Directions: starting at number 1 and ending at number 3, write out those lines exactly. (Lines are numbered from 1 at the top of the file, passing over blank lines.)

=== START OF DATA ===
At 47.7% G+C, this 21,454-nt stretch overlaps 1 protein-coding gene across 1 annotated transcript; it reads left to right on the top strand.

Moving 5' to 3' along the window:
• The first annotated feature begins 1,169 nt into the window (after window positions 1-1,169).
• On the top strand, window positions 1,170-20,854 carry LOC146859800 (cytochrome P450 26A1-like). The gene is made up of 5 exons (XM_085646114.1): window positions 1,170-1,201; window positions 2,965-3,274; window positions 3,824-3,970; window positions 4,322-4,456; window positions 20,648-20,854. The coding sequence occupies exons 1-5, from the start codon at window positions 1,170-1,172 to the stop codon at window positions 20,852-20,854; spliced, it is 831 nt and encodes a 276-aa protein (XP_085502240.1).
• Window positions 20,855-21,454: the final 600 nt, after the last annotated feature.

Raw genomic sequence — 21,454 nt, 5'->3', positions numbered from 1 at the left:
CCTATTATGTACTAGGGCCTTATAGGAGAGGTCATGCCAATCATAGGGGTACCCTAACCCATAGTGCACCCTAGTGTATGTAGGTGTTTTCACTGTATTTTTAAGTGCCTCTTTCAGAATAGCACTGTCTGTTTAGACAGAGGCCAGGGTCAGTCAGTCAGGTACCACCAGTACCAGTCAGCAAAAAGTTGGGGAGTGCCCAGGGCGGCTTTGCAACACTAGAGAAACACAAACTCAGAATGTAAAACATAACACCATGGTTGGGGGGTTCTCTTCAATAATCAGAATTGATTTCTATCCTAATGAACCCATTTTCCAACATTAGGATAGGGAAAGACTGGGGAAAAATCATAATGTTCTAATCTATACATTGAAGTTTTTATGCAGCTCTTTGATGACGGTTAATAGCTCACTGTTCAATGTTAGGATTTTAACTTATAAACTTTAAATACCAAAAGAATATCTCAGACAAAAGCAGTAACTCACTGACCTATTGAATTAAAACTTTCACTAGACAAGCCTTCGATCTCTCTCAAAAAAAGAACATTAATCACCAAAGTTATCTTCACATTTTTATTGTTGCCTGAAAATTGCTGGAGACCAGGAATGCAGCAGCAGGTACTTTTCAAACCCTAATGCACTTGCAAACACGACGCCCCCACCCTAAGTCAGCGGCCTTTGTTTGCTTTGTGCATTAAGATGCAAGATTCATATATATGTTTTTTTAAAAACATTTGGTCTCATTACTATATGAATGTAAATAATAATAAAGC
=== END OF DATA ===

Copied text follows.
At 47.7% G+C, this 21,454-nt stretch overlaps 1 protein-coding gene across 1 annotated transcript; it reads left to right on the top strand.

Moving 5' to 3' along the window:
• The first annotated feature begins 1,169 nt into the window (after window positions 1-1,169).